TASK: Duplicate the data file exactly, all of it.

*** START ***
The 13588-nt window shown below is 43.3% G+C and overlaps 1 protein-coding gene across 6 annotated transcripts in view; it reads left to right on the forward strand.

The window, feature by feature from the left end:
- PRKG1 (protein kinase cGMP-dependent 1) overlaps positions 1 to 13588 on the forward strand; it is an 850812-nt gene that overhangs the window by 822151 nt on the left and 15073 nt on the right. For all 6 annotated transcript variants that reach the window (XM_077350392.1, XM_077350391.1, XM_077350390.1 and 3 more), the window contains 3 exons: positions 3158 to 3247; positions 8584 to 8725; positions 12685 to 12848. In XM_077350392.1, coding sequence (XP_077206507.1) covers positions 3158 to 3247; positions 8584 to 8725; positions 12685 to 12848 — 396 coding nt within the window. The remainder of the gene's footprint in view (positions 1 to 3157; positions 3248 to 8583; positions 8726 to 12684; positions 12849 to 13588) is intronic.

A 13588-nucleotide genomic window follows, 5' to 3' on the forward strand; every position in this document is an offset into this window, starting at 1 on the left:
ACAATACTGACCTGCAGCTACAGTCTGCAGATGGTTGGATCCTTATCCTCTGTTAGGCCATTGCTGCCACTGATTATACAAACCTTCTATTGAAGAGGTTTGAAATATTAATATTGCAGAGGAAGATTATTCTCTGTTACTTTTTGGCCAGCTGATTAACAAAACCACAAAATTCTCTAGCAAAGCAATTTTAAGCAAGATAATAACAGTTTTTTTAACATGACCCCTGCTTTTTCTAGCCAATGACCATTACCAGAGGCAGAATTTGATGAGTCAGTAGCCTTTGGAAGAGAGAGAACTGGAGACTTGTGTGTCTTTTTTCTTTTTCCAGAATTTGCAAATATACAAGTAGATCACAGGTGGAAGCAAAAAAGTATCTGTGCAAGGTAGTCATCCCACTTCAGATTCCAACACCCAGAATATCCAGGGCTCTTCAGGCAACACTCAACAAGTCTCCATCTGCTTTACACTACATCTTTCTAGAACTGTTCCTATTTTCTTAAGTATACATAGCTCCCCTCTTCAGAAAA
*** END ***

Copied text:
The 13588-nt window shown below is 43.3% G+C and overlaps 1 protein-coding gene across 6 annotated transcripts in view; it reads left to right on the forward strand.

The window, feature by feature from the left end:
- PRKG1 (protein kinase cGMP-dependent 1) overlaps positions 1 to 13588 on the forward strand; it is an 850812-nt gene that overhangs the window by 822151 nt on the left and 15073 nt on the right. For all 6 annotated transcript variants that reach the window (XM_077350392.1, XM_077350391.1, XM_077350390.1 and 3 more), the window contains 3 exons: positions 3158 to 3247; positions 8584 to 8725; positions 12685 to 12848. In XM_077350392.1, coding sequence (XP_077206507.1) covers positions 3158 to 3247; positions 8584 to 8725; positions 12685 to 12848 — 396 coding nt within the window. The remainder of the gene's footprint in view (positions 1 to 3157; positions 3248 to 8583; positions 8726 to 12684; positions 12849 to 13588) is intronic.

A 13588-nucleotide genomic window follows, 5' to 3' on the forward strand; every position in this document is an offset into this window, starting at 1 on the left:
ACAATACTGACCTGCAGCTACAGTCTGCAGATGGTTGGATCCTTATCCTCTGTTAGGCCATTGCTGCCACTGATTATACAAACCTTCTATTGAAGAGGTTTGAAATATTAATATTGCAGAGGAAGATTATTCTCTGTTACTTTTTGGCCAGCTGATTAACAAAACCACAAAATTCTCTAGCAAAGCAATTTTAAGCAAGATAATAACAGTTTTTTTAACATGACCCCTGCTTTTTCTAGCCAATGACCATTACCAGAGGCAGAATTTGATGAGTCAGTAGCCTTTGGAAGAGAGAGAACTGGAGACTTGTGTGTCTTTTTTCTTTTTCCAGAATTTGCAAATATACAAGTAGATCACAGGTGGAAGCAAAAAAGTATCTGTGCAAGGTAGTCATCCCACTTCAGATTCCAACACCCAGAATATCCAGGGCTCTTCAGGCAACACTCAACAAGTCTCCATCTGCTTTACACTACATCTTTCTAGAACTGTTCCTATTTTCTTAAGTATACATAGCTCCCCTCTTCAGAAAA